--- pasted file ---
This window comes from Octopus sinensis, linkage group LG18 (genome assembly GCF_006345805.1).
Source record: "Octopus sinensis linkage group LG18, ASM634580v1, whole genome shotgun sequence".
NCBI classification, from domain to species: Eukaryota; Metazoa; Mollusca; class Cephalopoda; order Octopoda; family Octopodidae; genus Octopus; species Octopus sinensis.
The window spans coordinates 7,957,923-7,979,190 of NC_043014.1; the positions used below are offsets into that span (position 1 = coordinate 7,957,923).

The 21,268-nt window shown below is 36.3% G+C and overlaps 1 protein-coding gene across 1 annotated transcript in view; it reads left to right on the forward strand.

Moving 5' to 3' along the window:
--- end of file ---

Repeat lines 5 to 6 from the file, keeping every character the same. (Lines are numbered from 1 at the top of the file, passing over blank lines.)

The 21,268-nt window shown below is 36.3% G+C and overlaps 1 protein-coding gene across 1 annotated transcript in view; it reads left to right on the forward strand.

Moving 5' to 3' along the window: